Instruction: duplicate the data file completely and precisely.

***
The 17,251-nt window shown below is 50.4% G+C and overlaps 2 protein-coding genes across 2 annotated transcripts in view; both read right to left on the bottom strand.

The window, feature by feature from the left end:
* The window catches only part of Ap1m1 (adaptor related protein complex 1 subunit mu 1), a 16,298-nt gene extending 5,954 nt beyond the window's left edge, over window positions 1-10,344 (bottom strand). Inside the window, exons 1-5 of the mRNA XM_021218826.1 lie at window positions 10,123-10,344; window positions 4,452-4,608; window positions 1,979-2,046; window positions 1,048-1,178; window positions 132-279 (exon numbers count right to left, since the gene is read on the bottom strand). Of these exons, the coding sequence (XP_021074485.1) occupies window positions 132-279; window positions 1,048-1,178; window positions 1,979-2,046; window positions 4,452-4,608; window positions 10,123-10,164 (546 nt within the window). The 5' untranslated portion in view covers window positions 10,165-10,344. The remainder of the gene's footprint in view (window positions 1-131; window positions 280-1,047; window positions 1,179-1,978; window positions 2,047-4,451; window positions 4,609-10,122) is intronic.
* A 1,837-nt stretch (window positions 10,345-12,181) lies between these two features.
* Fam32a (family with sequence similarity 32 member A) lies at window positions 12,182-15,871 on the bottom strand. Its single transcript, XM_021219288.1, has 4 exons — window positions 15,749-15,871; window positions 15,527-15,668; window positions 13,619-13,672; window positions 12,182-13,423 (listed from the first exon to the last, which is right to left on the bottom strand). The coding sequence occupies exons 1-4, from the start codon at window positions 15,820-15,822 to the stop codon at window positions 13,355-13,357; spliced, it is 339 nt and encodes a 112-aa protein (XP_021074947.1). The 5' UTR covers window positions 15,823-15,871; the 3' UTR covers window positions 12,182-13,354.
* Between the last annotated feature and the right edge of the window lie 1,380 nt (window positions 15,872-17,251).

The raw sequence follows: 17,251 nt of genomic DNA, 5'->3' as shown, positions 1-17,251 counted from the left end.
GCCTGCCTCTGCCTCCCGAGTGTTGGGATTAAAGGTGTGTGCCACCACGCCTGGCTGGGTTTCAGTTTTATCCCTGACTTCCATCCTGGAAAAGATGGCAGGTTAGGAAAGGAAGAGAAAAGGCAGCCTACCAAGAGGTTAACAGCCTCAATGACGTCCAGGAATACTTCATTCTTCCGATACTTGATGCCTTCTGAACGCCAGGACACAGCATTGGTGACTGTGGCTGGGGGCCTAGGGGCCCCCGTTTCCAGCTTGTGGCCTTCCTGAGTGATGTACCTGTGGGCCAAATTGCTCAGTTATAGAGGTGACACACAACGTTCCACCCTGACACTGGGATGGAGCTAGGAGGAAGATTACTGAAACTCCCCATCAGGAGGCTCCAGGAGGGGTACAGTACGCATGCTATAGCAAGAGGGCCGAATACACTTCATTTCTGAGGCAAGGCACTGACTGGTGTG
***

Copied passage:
The 17,251-nt window shown below is 50.4% G+C and overlaps 2 protein-coding genes across 2 annotated transcripts in view; both read right to left on the bottom strand.

The window, feature by feature from the left end:
* The window catches only part of Ap1m1 (adaptor related protein complex 1 subunit mu 1), a 16,298-nt gene extending 5,954 nt beyond the window's left edge, over window positions 1-10,344 (bottom strand). Inside the window, exons 1-5 of the mRNA XM_021218826.1 lie at window positions 10,123-10,344; window positions 4,452-4,608; window positions 1,979-2,046; window positions 1,048-1,178; window positions 132-279 (exon numbers count right to left, since the gene is read on the bottom strand). Of these exons, the coding sequence (XP_021074485.1) occupies window positions 132-279; window positions 1,048-1,178; window positions 1,979-2,046; window positions 4,452-4,608; window positions 10,123-10,164 (546 nt within the window). The 5' untranslated portion in view covers window positions 10,165-10,344. The remainder of the gene's footprint in view (window positions 1-131; window positions 280-1,047; window positions 1,179-1,978; window positions 2,047-4,451; window positions 4,609-10,122) is intronic.
* A 1,837-nt stretch (window positions 10,345-12,181) lies between these two features.
* Fam32a (family with sequence similarity 32 member A) lies at window positions 12,182-15,871 on the bottom strand. Its single transcript, XM_021219288.1, has 4 exons — window positions 15,749-15,871; window positions 15,527-15,668; window positions 13,619-13,672; window positions 12,182-13,423 (listed from the first exon to the last, which is right to left on the bottom strand). The coding sequence occupies exons 1-4, from the start codon at window positions 15,820-15,822 to the stop codon at window positions 13,355-13,357; spliced, it is 339 nt and encodes a 112-aa protein (XP_021074947.1). The 5' UTR covers window positions 15,823-15,871; the 3' UTR covers window positions 12,182-13,354.
* Between the last annotated feature and the right edge of the window lie 1,380 nt (window positions 15,872-17,251).

The raw sequence follows: 17,251 nt of genomic DNA, 5'->3' as shown, positions 1-17,251 counted from the left end.
GCCTGCCTCTGCCTCCCGAGTGTTGGGATTAAAGGTGTGTGCCACCACGCCTGGCTGGGTTTCAGTTTTATCCCTGACTTCCATCCTGGAAAAGATGGCAGGTTAGGAAAGGAAGAGAAAAGGCAGCCTACCAAGAGGTTAACAGCCTCAATGACGTCCAGGAATACTTCATTCTTCCGATACTTGATGCCTTCTGAACGCCAGGACACAGCATTGGTGACTGTGGCTGGGGGCCTAGGGGCCCCCGTTTCCAGCTTGTGGCCTTCCTGAGTGATGTACCTGTGGGCCAAATTGCTCAGTTATAGAGGTGACACACAACGTTCCACCCTGACACTGGGATGGAGCTAGGAGGAAGATTACTGAAACTCCCCATCAGGAGGCTCCAGGAGGGGTACAGTACGCATGCTATAGCAAGAGGGCCGAATACACTTCATTTCTGAGGCAAGGCACTGACTGGTGTG